PONTIAC, Mich. — A 75-year-old Detroit-area woman who killed her grandson expressed remorse Thursday but repeatedly accused his parents of dumping a troubled boy at her doorstep during a desperate, emotional plea to avoid a prison sentence that likely means death behind bars.
The judge wasn’t swayed, sending Sandra Layne away for at least 22 years and capping a wrenching case that revealed family strife, adolescent rebellion and fatal consequences.
Joanthan Hoffman was shot six times, including twice in the back, last spring in Oakland County’s West Bloomfield Township. Layne, a former teacher and real estate agent, said she shot him out of fear during a physical altercation, but a jury in March rejected her claim of self-defense and convicted her of second-degree murder.
Prosecutors said there were no signs of Layne being injured by Hoffman. A recording of a 911 call shows him being shot again while pleading for help — a critical piece of evidence that jurors played over and over during deliberations. Judge Denise Langford Morris zeroed in on it, too, wondering why Layne simply didn’t call police if she felt helpless.
“Grandmothers are supposed to protect. … Why did you keep shooting and how could you keep shooting?” Morris asked. “You didn’t have to keep shooting. Those were hollow-pointed bullets designed for a devastating impact.”
Layne sobbed heavily during a long, rambling address to the judge, her belly chains and handcuffs sagging over orange jail clothes on her slight frame.
“I’m sorry for what I did. I apologize to everyone I’ve hurt, everyone. … Sorry is too small a word,” she said, pleading with Morris to not allow her to die in prison.
Layne’s minimum sentence for murder is 20 years, in addition to a two-year sentence for using a gun. She will get credit for 11 months served in jail. Any release from prison after serving the minimum would be determined by the Michigan parole board.
Hoffman was living with his grandmother during his last year of high school while his parents lived in Arizona where a daughter was being treated for a brain tumor. He had a history of drug use and had tested positive for synthetic marijuana on the day of the shooting. Layne claimed he feared flunking probation and demanded money and a car to leave the area.
Prosecutors, however, said Hoffman was wearing just shorts and socks when he was killed and had made plans to see a friend that night, not flee.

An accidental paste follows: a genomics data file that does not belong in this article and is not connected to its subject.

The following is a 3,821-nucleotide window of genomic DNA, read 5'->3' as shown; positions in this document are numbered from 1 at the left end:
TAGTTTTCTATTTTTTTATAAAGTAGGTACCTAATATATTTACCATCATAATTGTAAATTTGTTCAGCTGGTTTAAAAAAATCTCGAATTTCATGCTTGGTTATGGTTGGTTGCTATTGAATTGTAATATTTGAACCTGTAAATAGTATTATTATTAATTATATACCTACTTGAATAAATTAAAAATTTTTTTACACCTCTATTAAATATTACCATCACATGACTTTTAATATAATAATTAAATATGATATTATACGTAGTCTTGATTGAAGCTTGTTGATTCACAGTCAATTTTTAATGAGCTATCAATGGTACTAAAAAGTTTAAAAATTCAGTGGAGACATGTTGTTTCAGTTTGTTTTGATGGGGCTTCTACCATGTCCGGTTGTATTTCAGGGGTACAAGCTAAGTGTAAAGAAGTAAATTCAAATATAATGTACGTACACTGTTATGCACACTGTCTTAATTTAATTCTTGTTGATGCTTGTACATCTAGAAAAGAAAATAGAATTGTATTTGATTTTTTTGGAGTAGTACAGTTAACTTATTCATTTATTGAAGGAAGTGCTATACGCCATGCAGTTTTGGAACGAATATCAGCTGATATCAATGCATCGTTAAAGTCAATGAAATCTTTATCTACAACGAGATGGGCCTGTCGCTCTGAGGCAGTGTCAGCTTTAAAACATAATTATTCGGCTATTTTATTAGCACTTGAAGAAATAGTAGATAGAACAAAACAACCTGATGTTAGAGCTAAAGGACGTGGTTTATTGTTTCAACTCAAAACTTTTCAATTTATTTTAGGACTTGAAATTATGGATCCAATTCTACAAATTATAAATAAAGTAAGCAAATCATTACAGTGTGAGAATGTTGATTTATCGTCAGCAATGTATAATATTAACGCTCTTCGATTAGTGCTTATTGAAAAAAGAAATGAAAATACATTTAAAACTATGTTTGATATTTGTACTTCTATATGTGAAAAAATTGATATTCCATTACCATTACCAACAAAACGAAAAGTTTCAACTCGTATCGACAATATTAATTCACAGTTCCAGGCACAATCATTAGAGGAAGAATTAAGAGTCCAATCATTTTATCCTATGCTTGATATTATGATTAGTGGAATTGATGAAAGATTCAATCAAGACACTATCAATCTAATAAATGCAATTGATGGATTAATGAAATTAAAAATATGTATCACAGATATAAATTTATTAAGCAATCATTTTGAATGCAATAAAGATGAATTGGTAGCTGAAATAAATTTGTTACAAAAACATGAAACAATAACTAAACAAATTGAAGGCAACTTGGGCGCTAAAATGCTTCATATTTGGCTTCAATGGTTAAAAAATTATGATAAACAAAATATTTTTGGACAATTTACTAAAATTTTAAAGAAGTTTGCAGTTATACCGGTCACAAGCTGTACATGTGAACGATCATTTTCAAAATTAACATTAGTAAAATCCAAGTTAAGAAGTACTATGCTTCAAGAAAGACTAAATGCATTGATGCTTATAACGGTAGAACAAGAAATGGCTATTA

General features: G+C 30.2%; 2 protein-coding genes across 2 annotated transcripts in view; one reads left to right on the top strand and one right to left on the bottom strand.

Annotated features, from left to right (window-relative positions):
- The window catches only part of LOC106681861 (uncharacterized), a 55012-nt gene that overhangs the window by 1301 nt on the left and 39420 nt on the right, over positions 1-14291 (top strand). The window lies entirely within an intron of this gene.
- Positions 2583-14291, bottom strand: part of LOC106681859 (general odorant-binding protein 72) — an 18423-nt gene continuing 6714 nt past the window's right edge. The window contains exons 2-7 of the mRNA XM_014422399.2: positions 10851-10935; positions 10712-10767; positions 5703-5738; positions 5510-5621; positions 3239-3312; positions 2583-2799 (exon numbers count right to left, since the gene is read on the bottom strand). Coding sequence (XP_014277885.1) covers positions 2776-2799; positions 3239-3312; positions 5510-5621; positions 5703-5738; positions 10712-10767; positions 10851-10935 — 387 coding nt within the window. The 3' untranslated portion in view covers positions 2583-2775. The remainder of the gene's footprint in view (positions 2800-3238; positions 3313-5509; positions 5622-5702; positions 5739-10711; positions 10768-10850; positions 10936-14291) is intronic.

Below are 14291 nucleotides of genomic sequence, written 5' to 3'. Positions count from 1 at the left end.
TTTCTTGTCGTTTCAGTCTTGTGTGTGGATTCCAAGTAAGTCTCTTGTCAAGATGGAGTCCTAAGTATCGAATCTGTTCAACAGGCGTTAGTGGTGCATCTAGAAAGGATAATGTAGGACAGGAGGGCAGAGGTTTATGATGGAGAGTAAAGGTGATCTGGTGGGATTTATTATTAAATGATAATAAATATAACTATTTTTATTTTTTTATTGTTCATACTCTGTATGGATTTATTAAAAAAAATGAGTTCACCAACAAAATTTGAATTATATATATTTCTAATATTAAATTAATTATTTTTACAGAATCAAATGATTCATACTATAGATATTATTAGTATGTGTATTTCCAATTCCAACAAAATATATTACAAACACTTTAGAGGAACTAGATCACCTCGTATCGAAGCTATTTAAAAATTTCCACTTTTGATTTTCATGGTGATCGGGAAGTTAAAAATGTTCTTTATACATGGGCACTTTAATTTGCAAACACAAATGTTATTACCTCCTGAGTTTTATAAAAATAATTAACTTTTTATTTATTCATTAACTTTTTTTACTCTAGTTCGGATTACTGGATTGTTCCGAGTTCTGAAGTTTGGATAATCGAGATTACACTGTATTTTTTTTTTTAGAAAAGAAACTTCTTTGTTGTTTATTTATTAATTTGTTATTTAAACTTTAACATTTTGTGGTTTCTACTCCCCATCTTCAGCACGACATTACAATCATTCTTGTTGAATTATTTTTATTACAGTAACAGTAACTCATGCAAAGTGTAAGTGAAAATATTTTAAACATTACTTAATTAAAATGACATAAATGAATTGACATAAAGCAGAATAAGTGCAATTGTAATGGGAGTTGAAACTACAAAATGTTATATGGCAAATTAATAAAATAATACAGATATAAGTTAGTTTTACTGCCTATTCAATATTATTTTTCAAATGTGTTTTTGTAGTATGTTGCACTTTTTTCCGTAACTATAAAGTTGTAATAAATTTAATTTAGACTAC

Prosecutor Paul Walton, noting the minutes that went by before Layne shot the boy again, said he had never handled a homicide “this cold, this long and this calculating.”
Hoffman’s father did not attend the hearing because he was in Arizona with his 16-year-old daughter, Jessica, who is recovering from a tumor. Michael Hoffman said the girl “has a hole in her heart to match the hole in her head” since her brother’s death.
In a letter read by the prosecutor, the father said Layne “put on her war paint and came in gunning for my boy.” He accused Layne of killing his son because he was ready to move on after high school and she would no longer be able to control him.
Layne’s daughter, Jennifer Hoffman, urged the judge to show no mercy.
“She showed no mercy when she planned, stalked and murdered my son in his bedroom. Sandra Layne is pure evil and if given the opportunity would surely kill again,” Jennifer Hoffman said.
Layne blamed the parents for not taking Jonathan back to Arizona and said her grandson’s drug use made him unmanageable for an elderly woman. She accused Michael Hoffman of giving up on the boy and said she pleaded with the pair to return to Michigan when drugs landed him in the hospital.
“If I could go back, I never would have bought that gun,” Layne told the judge. “I would have said to his parents it’s their responsibility, help him, take him.”
Outside court, Jennifer Hoffman said her mother was lying about any indifference by parents. She said she visited Michigan once a month.
“She’s a complete narcissist. … I wish I had seen how evil she was. I wouldn’t have left my son with her,” Jennifer Hoffman told reporters.
Layne’s husband, Fred, and son, Scott Silvers, declined to comment on the sentence. The judge said Hoffman probably belonged in a rehab center or another place outside his grandmother’s supervision but instead “is in his grave at 17.”
“Make no mistake,” Morris said, “Jonathan is the victim here.”